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HomeLatest NewsFor the first time he discovered the "seed" of supermassive black holes...

For the first time he discovered the “seed” of supermassive black holes KXan 36 Daily News

Date: May 23, 2024 Time: 08:59:08

An international team of astronomers has presented a new study that provides the first evidence of a seed species in the early universe. The authors of the work believe that supermassive black holes have grown from these cosmic “seeds”.

The study has been accepted for publication in the Astrophysical Journal Letters and is currently published on the arXiv preprint server. Briefly about the opening tells Space.com. The scientists write that the “seeds” they discovered could help explain how some supermassive black holes managed to grow quite fast early in the formation of the Universe.

Such objects are known to have appeared less than a billion years after the Big Bang. However, the mechanism of its appearance and rapid growth remains a mystery. The “seeds” described in the new study, as the authors of the paper say, could be the embryos from which supermassive black holes formed. These are black holes with a mass of about 40 million times the mass of our Sun. It is believed that such objects are formed as a result of the direct collapse of a huge gas cloud. In this they differ from typical black holes, which are born when massive stars near the end of their lives and collapse under their own gravity.

The scientists also note that galaxies containing “seeds” are also unusual. They are called huge black hole galaxies, abbreviated as OBG. These galaxies originated in the early universe, so they have always been difficult to see with telescopes. Recently, however, highly sensitive instruments have appeared, installed in spacecraft, which help in the study of objects so far away from us in time.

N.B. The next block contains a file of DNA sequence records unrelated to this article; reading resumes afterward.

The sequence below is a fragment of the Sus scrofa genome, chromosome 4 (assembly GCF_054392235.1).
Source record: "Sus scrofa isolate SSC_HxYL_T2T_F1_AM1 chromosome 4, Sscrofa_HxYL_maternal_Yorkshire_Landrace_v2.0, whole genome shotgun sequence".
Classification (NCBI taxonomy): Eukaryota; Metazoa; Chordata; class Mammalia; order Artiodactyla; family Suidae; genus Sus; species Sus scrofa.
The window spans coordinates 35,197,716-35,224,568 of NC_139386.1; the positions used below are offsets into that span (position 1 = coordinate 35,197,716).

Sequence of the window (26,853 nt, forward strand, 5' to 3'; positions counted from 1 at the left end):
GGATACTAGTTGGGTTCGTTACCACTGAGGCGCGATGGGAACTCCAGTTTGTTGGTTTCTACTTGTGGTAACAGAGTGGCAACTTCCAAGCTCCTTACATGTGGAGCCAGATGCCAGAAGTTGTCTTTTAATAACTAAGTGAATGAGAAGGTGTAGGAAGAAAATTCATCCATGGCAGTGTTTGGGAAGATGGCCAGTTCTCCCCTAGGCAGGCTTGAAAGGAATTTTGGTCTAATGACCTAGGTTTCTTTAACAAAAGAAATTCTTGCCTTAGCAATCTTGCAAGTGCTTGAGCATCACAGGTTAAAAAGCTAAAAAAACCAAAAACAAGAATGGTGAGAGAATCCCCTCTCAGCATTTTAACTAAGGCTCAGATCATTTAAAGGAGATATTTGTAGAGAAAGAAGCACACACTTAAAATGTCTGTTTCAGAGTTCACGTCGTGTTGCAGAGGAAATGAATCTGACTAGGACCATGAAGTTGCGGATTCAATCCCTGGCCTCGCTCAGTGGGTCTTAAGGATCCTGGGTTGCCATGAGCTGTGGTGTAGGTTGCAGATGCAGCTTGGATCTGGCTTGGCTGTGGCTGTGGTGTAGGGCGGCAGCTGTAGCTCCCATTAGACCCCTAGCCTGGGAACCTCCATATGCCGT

The age of the universe is approximately 13.8 billion years. OBG galaxies appeared when the universe was about 400 million years old. And now scientists have finally identified one of these galaxies. It received the name UHZ1. Its existence could be confirmed thanks to data from the James Webb Space Telescope (JWST) and the Chandra space observatory.

The researchers compared the data obtained with the results of previous simulations. The latter showed that the rapid growth of nuclei and their transformation into supermassive black holes was possible in the early Universe. The practical measurements agreed with the theoretical predictions. The best matches the scientists found during the comparison turned out to be “seeds” with a mass of 10,000 times the mass of the sun. The calculations also showed that the growth of these embryos took several hundred million years.

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Hansen Taylor
Hansen Taylor
Hansen Taylor is a full-time editor for ePrimefeed covering sports and movie news.

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